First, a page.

What experience does Dr Chockalingam have with conservative and traditional scoliosis management strategies?

Although his primary research interest is not the clinical management of scoliosis, Dr Chockalingam has worked on a Cochrane review of spinal bracing for adult trauma patients and has also done a systematic review on cervical collars. He has collaborated with both spinal fusion surgeons and those practising the innovative technique of VBT (Vertebral Body Tethering), studying the effects of surgery on patients’ range of motion. When asked about the effectiveness of these procedures, he insisted that better patient data are needed for new approaches – only then could we make accurate and representative conclusions.

Why scoliosis?

Although Dr Chockalingam doesn’t have personal experience of scoliosis, he has been studying scoliosis and its related conditions since his PhD years, when he submitted a thesis on the topic. He enjoys this area of research because it is full of unknowns, especially on the biomechanics side, and sees the potential his work has to contribute substantially to improving patient outcomes. In recent years, computing and IT tools used to analyse body movement have rapidly developed, making Dr Chockalingam’s work ever more exciting. He wants to raise the profile of scoliosis research in the biomedical engineering and biomechanics communities because the subject is still relatively unknown and underfunded.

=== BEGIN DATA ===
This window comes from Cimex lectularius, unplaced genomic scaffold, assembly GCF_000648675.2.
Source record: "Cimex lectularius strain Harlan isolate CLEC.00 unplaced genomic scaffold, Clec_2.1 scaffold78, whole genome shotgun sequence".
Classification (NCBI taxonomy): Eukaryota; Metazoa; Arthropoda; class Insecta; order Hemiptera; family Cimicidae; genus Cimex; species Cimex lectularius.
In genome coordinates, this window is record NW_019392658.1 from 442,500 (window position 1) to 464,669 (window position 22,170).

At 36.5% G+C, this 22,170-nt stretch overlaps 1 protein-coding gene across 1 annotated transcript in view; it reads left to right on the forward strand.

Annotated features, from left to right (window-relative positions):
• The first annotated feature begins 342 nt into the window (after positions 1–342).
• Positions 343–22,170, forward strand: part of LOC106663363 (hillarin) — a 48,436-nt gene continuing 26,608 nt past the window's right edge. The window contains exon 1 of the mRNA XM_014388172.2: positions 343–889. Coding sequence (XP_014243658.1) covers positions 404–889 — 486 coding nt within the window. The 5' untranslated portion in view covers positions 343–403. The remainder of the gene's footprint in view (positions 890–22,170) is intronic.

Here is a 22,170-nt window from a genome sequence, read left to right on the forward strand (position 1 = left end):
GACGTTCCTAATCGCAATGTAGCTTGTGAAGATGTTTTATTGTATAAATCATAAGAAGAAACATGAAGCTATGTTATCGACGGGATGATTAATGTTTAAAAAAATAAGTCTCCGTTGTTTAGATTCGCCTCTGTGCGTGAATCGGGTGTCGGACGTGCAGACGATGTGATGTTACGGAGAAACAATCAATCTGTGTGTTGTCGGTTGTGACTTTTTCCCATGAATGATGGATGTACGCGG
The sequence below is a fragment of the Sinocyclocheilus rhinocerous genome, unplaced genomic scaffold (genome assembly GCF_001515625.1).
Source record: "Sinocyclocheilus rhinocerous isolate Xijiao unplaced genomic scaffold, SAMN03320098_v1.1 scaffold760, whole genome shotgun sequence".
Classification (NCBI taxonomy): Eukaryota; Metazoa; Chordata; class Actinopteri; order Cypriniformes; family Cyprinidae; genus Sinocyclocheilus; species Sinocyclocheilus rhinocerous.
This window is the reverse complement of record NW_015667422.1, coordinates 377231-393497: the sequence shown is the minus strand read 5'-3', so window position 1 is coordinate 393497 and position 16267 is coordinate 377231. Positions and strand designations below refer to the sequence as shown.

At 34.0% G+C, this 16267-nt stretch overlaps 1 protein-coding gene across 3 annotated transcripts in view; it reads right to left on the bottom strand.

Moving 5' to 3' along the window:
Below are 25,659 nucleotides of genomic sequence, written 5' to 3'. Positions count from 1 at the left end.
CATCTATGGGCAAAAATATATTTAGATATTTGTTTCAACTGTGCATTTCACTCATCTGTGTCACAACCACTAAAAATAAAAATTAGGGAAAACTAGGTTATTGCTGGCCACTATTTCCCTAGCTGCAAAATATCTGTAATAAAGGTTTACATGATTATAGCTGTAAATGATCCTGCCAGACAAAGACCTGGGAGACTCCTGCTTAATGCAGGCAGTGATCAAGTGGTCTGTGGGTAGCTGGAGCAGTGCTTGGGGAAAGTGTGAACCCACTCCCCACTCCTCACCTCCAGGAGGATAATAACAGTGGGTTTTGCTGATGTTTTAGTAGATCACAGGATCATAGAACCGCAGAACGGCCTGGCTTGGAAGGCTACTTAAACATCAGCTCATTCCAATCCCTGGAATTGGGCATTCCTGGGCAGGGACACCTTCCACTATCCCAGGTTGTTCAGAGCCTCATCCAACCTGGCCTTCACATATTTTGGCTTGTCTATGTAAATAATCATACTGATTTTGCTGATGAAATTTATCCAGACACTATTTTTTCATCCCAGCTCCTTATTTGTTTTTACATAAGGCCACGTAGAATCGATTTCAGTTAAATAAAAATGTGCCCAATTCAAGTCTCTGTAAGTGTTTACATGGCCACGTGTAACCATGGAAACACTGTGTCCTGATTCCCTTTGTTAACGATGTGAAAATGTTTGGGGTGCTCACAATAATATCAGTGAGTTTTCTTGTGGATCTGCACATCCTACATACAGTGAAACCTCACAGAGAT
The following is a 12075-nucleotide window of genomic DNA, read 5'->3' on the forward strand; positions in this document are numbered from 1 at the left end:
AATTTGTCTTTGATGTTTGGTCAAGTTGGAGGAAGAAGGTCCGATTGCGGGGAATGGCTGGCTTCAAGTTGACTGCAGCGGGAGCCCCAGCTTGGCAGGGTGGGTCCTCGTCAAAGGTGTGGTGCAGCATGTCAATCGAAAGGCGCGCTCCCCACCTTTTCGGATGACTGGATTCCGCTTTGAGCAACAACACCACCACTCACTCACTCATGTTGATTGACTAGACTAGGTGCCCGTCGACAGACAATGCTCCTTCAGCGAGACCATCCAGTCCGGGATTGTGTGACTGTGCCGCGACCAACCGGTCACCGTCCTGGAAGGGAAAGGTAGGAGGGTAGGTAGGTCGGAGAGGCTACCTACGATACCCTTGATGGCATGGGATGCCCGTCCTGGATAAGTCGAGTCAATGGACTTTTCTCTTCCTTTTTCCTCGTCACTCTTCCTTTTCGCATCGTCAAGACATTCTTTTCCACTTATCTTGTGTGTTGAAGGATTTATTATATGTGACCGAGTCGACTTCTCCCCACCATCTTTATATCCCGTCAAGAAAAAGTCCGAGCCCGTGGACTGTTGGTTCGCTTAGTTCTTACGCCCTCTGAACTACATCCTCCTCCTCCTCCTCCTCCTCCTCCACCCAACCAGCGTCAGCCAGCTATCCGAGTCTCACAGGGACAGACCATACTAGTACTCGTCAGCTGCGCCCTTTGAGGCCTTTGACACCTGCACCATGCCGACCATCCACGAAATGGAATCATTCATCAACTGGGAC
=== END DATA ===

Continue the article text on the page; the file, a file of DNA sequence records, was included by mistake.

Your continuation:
How has COVID-19 changed this research?

Dr Chockalingam’s in-person work has paused during lockdown, and his team are now working virtually. However, he hopes to continue obtaianing patient data from early October, sending written questionnaires to study participants in the meantime. There will be a substantial logistical challenge with spinal fusion recipients, who are required to self-isolate for 2 weeks before and after their procedure. This means that Dr Chockalingam must modify his study design – by, for example, measuring patients’ body motion a month before surgery instead of closer to the date as previously planned. Post-fusion measurements should not be affected by these restrictions.

What is in the future?

The eventual aim of this research is to develop patient-specific interventions that don’t come off the shelf. The interventions include spinal instrumentation, bracing, and other technologies that affect range of motion. He is also considering taking the study to low-income and middle-income countries in the global South, whose clinicians can take advantage of affordable technologies to address the treatment gap in their communities.

In a separate sphere, Dr Chockalingam is interested in investigating the use of ultrasound and less invasive techniques to assess spinal curvature.

Yaning would like to thank Dr Nachiappan Chockalingam for having this conversation with her about his intriguing research. Read more about other BSRF research projects here: http://www.bsrf.co.uk/bsrf-research/bsrf-research-bsrf-research.